“Before I was broken, I was convinced that my problems were: My family, my school, the police, my girlfriend, my lack of a girlfriend, my peer group, my lack of money, etc., etc. etc.”"
The other day I was reading posts on Facebook and I came across one that illustrated the necessity of brokenness. The author wrote that he was in a store and noticed two brothers fighting over a glow stick the mother had just purchased. The older sibling snatched the glow stick from the younger, prompting howls and screams from his brother. The older child then broke the stick in half thereby activating the inner liquid to glow and then proceeded to give it back to his brother. The older brother said, "I had to break it so it would glow”.
This story illuminates the importance of brokenness. It illustrates that “alcoholic moment of clarity”. It demonstrates the moment of ego deflation that occurs just before step zero. It shows me the importance of the wisdom contained on page 30 of the book Alcoholics Anonymous which states, “We learned that we had to fully concede to our innermost selves that we were alcoholics”.
Before I was broken, I was convinced that my problems were: My family, my school, the police, my girlfriend, my lack of a girlfriend, my peer group, my lack of money, etc., etc. etc. It was only when I was broken, did I realize that my problems were of my “own making”. It was only when I was broken, did I realize that my problem was my addiction.
St. Paul once wrote, “I delight in weaknesses, in insults, in hardships, in persecutions, in difficulties. For when I am weak, then I am strong” (2 Corinthians 12:10). In this passage Paul reminds us that in these times of weakness we can allow ourselves to open to God’s grace. It is in times of trial and tribulation we experience our “powerlessness” and we can allow God’s power to come into our lives.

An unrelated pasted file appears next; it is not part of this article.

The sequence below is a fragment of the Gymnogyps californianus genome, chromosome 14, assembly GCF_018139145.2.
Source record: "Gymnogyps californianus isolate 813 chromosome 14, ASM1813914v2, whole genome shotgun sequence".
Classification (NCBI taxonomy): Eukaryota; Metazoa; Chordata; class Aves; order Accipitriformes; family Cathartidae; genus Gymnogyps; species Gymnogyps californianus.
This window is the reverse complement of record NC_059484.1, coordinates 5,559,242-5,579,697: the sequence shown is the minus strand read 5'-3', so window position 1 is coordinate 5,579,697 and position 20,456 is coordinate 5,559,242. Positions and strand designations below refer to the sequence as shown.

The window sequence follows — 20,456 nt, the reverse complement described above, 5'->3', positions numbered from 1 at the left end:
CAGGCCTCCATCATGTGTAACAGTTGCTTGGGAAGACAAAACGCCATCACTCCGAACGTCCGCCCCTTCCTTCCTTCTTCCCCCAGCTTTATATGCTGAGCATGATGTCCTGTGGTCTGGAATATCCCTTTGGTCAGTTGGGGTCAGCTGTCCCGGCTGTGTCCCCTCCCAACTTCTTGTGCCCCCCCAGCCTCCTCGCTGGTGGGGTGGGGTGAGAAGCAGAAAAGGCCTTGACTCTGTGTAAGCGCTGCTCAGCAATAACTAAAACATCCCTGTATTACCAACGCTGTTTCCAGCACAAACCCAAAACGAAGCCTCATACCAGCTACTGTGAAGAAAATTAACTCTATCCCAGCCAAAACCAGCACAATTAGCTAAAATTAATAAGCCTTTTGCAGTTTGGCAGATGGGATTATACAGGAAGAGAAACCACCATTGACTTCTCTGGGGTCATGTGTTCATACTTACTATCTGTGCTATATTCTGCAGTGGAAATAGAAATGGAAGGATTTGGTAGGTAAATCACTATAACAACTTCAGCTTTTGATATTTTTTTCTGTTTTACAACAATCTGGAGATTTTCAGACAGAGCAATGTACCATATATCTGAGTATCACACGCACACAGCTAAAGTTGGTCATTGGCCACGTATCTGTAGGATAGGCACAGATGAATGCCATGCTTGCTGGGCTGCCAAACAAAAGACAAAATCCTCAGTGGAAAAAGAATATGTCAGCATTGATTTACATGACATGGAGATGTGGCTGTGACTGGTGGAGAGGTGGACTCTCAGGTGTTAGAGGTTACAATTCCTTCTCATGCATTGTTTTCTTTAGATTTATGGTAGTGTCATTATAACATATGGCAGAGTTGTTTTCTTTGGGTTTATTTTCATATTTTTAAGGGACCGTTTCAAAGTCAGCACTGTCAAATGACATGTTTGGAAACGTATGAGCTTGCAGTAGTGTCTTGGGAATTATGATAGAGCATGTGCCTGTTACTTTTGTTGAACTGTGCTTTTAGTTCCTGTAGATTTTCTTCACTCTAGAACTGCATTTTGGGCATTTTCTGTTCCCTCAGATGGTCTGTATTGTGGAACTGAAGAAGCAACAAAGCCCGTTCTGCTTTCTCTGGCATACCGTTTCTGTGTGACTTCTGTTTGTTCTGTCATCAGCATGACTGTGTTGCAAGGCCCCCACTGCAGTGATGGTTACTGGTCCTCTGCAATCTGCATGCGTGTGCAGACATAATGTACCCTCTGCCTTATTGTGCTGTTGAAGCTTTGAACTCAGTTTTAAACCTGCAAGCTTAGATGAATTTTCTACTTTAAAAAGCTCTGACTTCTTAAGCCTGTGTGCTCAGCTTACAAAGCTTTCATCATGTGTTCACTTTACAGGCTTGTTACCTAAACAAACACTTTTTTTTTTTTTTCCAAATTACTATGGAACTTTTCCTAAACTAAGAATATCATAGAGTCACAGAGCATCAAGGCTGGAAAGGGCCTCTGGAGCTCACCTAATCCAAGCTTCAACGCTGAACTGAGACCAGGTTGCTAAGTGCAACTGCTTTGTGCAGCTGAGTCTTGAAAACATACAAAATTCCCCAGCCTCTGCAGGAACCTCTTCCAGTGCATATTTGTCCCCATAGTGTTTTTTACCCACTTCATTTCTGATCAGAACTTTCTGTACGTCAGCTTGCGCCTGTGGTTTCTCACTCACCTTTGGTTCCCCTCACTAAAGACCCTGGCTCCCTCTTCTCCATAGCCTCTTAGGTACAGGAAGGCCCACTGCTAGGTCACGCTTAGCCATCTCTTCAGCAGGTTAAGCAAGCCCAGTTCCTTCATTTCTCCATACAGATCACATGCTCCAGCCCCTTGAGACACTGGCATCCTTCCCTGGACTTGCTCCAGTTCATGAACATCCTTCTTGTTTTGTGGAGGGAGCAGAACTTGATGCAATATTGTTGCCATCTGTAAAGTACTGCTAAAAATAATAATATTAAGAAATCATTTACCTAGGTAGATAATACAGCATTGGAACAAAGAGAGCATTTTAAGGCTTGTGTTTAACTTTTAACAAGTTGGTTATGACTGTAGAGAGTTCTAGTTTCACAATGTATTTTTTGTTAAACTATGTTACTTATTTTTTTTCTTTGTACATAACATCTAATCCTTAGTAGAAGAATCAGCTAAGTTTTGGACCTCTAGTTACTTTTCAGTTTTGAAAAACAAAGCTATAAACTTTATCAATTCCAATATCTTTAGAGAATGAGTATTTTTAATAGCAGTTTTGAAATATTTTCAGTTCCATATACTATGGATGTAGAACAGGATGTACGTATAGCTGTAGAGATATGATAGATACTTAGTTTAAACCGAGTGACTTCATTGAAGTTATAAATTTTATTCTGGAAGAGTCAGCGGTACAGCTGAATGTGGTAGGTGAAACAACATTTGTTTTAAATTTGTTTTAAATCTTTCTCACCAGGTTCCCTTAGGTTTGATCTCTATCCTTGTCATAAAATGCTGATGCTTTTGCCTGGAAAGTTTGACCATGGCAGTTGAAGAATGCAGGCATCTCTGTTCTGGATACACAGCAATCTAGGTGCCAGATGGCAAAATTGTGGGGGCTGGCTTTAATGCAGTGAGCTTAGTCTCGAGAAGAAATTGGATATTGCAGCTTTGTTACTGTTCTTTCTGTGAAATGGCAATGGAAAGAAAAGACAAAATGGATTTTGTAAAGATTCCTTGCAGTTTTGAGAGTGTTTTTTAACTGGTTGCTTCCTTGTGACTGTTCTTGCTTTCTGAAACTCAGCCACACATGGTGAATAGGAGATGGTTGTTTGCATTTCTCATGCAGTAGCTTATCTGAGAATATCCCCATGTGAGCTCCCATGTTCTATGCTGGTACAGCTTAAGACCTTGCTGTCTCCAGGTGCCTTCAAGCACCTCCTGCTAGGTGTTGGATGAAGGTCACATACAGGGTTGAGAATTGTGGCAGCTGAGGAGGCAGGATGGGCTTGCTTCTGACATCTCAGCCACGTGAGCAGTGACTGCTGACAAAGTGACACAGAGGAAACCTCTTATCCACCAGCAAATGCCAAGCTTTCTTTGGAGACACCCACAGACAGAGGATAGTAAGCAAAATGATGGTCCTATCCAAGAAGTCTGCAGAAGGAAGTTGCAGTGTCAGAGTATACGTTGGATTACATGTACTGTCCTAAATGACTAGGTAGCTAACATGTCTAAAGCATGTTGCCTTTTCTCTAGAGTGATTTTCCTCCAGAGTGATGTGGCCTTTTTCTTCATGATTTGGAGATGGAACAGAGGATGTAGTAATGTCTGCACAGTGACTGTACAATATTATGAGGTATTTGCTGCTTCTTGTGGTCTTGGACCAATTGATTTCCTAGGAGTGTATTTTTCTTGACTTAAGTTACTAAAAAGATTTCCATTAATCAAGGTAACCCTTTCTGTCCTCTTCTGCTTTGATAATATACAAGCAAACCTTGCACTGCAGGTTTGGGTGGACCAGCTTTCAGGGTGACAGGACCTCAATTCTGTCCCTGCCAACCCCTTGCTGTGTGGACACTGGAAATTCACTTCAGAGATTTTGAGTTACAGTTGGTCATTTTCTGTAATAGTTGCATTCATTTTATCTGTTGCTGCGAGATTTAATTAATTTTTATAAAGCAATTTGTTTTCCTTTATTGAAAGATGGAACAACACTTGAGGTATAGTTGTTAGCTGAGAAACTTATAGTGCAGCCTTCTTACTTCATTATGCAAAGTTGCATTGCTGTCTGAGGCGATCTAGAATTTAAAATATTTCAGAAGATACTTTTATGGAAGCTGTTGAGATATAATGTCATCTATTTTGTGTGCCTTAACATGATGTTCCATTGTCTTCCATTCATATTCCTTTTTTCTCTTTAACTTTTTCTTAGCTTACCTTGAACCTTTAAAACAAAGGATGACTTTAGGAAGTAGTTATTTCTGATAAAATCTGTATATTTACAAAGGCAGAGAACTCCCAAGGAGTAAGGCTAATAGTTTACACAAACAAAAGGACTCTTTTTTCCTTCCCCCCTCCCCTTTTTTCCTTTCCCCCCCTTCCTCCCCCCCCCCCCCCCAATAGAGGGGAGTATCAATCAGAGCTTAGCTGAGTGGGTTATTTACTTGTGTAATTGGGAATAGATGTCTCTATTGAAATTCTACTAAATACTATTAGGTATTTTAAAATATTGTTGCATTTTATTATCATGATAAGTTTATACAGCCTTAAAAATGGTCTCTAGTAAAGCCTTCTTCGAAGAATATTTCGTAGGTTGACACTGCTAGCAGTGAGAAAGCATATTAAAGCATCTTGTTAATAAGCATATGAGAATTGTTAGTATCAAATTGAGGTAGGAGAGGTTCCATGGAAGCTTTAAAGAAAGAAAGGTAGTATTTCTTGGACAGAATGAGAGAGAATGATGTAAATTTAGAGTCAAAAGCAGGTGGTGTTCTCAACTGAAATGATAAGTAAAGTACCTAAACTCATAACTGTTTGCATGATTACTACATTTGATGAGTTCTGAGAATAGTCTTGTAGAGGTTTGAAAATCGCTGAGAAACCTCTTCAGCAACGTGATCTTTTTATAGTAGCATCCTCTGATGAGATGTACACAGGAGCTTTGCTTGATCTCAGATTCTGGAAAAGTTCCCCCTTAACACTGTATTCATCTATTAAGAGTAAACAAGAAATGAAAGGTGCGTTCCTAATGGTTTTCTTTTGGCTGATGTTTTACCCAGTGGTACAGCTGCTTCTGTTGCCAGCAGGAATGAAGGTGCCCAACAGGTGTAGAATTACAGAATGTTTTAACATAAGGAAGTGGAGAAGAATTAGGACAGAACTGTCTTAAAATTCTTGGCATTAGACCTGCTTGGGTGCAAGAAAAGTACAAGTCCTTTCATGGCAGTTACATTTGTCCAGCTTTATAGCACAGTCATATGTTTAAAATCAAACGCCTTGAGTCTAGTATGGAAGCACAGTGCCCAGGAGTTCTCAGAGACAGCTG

When speaking to audiences on recovery I often ask them, “Do you know that prayer that you say in the back of the squad car?” This always elicits some laughter and heads bobbing north and south in recognition of this common experience. It is a universal experience that when we are busted and broken, we are more apt to turn to help. When our spirits are deflated, we are more apt to turn to the “sunlight of the spirit”.
Many of us in recovery have experienced trauma in our lives. But these experiences, this brokenness, which describes us, doesn’t have to define us. More importantly, “we will begin to see how our experiences can benefit others”. Thus, our brokenness can be turned into a tool of compassion and healing for others.
Our addiction may have broken us, but when the breaking is done, and the healing begins we will start to turn our faces to the “sunlight of the spirit”. We will begin to understand the reason for which we were created - to glow!